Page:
These Knicks Do Not Belong in Today’s N.B.A.
James L. Dolan might have been a perfectly fine custodian of a professional basketball team had his father given him 50 years ago. But not in the 21st Century.
Before there was such a thing as free agency, back when the privilege of ownership essentially included the players along with the franchise, Dolan’s imperious ways would not have cost him transcendent talent. His self-defeating stubbornness would not have ruined the curb appeal of Madison Square Garden, the self-proclaimed World’s Most Famous Arena.
If he didn’t have to compete for the likes of Kyrie Irving and Kevin Durant, Dolan might have been a contender, instead of the steward of a team that just lost a franchise-worst 65 of 82 games for the second time in five seasons and has won just a single playoff series since 2000. Which happens to be about when the Knicks began to play by the byzantine Dolan house rules.
Oh and @nyknicks fans I didn’t forget about y’all either ??? pic.twitter.com/h6f0Xy1hr3
On the subject of past and present, the evolution of the game, I stumbled upon a fascinating article while researching an archival book project on the N.B.A. for The New York Times last year — written for the newspaper in April 1977 by that famed Boston-based journalist, Arnold (Red) Auerbach.
The headline read: “Pride and Integrity: Pro Basketball Has Changed.” In the piece, Auerbach bemoaned the federal court rulings heralding the earliest form of free agency and the gradual shifting of bargaining power to where it rightfully belonged. “By and large, we’re seeing an erosion of basic values — things like pride and integrity and dedication,” Auerbach warned. “We’ve created a system that works against motivation, desire and discipline.”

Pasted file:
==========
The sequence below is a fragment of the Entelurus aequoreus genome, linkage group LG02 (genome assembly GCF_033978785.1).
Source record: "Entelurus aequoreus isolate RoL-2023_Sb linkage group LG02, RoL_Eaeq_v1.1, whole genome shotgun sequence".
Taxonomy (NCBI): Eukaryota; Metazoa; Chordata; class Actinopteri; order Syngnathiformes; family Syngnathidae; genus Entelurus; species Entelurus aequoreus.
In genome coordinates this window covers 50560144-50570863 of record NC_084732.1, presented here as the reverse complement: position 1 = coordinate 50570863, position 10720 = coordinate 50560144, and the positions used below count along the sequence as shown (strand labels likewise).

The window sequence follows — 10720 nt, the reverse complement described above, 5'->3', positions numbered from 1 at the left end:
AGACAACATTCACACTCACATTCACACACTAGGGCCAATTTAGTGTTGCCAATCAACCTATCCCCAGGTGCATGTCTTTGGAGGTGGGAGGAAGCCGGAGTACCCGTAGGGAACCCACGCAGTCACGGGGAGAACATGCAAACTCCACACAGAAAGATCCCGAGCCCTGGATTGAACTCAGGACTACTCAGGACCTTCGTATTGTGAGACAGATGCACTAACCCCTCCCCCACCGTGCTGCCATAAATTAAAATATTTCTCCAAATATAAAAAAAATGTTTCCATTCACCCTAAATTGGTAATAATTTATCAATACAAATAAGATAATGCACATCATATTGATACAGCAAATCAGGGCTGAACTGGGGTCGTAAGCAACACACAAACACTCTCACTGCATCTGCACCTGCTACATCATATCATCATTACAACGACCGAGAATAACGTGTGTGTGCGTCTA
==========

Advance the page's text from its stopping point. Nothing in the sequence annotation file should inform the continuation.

To the contrary, the N.B.A. is a global phenomenon now precisely because its stars became max-leveraged commodities, soaring to once-unfathomable commercial heights in the age of techno-connectivity. The league’s 2019 free-agent signing season, newly timed to kick off Sunday at 6 p.m. Eastern time, was a Super Bowl of player empowerment and stimulating competitive realignment, commencing with the bombshell that the Nets — and not the Knicks — would be landing Irving and Durant.
A tactical savant and patriarch of the Celtics’ dynasty, Auerbach was no industry visionary. Pride? Integrity? While tanking engineered or authorized by inept owners such as Dolan continues to plague the league, a gimpy Durant laid it all on the line in Game 5 of the recent finals for the Golden State Warriors — a team he apparently had every intention of leaving — and suffered a devastating Achilles’ tendon injury on the threshold of free agency.
When the Knicks traded Kristaps Porzingis to Dallas this past winter and opened up enough salary cap space to land two so-called max-salary players, it was widely anticipated that Irving and Durant were coming to fill the void. Maybe that was the original plan. Maybe Durant’s injury — likely to keep him out for all of next season — and Irving’s boyhood predilection for the Nets when they played in New Jersey altered their thinking. Most likely, it was a stark realization that the Nets’ architect, Sean Marks, had already constructed a solid foundation while the Knicks had succeeded only in tearing apart yet another blueprint: the one to build a team around Porzingis, the uniquely skilled giant.